Knowledge Hub

Business Decisions within Last Mile Delivery

Effective business decisions are key to understanding and improving delivery within the last mile sector. Five key last mile aspects to track that help inform last mile delivery decisions include:

1.       Vehicle emissions over time

2.       Number of deliveries per week by customer/order

3.       Customer satisfaction through reviews

4.    Missed or damaged items  


5.       Driver hours and potential overtime

Vehicle emissions include carbon dioxide emissions which are a significant amount of greenhouse gas emissions expelled within last mile delivery routes. With the number of deliveries and vehicles increasing, emissions also increase. The CEO of Climate Neutral, a nonprofit in California, determined last mile emissions account for about 5% of supply chain emissions. By computing & tracking vehicle emissions and displaying them graphically in the user interface, we can see how consolidating loads and changing trucks over time to more efficient ones can further reduce emissions.

The number of deliveries per week is a measure to determine aspects of each customer that are helpful in decision making. While it may be subject to change, it is important for clients to determine their top 50 customers. By determining customers by revenue/order value, frequency of delivery, capacity of load/vehicle utilization, satisfaction scores, and distance from depot of delivery it allows the ability to compare them against customers who potentially present a risk if unsatisfied. For example, client A orders 2x /per week but order value is only $450 but is 16 miles from depot vs Client B orders 7 or more times per week, each order value is $1,100 but one mile away. By looking at all these data points over time, rather than one data point when a situation arises, we can track the most profitable and loyal customers to be factored into further optimization.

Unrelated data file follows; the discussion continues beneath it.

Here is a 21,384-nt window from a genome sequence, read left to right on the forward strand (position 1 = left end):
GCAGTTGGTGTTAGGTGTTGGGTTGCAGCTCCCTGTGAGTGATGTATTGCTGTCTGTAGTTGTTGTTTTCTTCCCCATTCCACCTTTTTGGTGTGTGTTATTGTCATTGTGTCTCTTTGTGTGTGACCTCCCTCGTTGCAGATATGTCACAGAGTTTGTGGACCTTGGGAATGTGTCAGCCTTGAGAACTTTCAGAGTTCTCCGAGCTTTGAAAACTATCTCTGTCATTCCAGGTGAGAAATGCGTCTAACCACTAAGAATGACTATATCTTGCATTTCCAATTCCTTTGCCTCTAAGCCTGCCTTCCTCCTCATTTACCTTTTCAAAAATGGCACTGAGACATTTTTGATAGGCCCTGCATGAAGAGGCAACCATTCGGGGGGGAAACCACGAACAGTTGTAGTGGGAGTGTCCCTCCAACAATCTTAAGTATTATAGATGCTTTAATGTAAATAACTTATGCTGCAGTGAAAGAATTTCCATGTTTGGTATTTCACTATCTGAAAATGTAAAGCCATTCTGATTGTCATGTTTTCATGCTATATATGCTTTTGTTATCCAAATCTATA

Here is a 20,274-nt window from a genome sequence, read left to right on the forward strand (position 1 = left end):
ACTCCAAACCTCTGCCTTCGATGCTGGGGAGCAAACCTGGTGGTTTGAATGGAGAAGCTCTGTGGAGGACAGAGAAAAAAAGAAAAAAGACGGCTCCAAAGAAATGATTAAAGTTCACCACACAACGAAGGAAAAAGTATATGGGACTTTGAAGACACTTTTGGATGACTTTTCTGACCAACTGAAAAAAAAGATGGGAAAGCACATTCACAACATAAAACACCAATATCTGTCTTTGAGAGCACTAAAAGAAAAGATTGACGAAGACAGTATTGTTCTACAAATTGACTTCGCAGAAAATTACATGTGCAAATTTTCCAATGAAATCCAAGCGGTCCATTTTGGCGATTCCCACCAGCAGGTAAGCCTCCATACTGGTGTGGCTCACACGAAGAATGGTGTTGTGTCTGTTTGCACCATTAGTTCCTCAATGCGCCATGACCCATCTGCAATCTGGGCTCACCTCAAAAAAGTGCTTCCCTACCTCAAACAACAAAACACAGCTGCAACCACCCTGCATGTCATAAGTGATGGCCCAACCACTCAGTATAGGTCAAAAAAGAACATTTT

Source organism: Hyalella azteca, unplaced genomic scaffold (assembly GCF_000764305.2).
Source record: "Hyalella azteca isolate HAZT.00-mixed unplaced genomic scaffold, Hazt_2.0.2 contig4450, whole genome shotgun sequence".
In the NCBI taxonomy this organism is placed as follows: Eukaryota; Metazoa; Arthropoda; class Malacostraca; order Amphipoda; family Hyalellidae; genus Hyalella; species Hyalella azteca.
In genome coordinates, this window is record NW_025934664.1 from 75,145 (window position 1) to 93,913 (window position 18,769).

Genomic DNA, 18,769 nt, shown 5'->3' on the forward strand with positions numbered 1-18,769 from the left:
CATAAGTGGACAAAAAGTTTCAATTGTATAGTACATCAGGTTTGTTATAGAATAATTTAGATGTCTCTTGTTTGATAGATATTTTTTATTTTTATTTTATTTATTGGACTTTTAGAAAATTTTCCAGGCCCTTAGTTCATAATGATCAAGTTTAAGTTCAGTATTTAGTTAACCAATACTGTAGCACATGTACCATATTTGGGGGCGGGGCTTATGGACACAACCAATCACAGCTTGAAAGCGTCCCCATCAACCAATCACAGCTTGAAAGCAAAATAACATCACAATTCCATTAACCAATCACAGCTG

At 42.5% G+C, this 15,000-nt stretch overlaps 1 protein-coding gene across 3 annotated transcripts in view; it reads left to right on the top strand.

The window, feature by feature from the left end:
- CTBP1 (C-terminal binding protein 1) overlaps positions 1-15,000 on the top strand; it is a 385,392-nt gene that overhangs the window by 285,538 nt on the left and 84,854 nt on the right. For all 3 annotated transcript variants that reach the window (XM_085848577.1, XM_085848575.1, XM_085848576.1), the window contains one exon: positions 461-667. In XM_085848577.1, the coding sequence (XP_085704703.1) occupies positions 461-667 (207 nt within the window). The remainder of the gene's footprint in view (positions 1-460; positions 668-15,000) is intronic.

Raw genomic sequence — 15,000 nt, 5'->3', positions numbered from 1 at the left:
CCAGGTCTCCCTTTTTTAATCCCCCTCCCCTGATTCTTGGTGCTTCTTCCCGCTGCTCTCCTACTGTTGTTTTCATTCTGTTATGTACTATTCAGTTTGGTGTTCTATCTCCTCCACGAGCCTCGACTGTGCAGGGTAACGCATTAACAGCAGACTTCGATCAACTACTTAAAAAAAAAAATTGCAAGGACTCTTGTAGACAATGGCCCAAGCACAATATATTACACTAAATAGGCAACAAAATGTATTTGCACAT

Customer satisfaction through reviews enables the client to (identify and investigate customer dissatisfaction in real-time and reach out to them. That way, preventative measures can be taken before escalating any further. Measures can also be put in place to ensure customers who have submitted lower scores, neutral or negative reviews (or constructive feedback) have their perspective acknowledged. When lower reviews are given, an action will then be taken moving forward to close the feedback loop from the initial touchpoint with the customer. This can potentially be in the form of notes to the drivers, for instance, if it is an issue of driver politeness the manager will take action to rectify the situation and make a note to the driver. Customer feedback tracking inevitably informs many stages in the delivery process such as promptness, last minute changes, quality of items delivered, damaged or missing items, and driver politeness.

Damaged or missing items are an important tracker to ensure reliability moving forward. It also effects customer retention. According to Forbes, statistics show customer retention even increasing by 5% can boost profits by 25%-95% over time. The overall cost of customer acquisition is greater than customer retention strategies, thus it is more profitable is more profitable than new customers, and


Driver hours and potential overtime must be logged in an organized manner. This helps avoid delays and missed deliveries if a driver’s weekly time is at its limit. It is also important information that will inform management of any changes needed such as hiring more drivers and changing schedules. By effectively logging hours, drivers are paid correctly and room for errors is significantly decreased as well as allowing for correct legislation/compliance by country and region. By digitizing and automating the process to recording hours and overtime, it allows for more accuracy and efficiency within the system. This, in turn, increases driver wellbeing and safety and helps improve job satisfaction.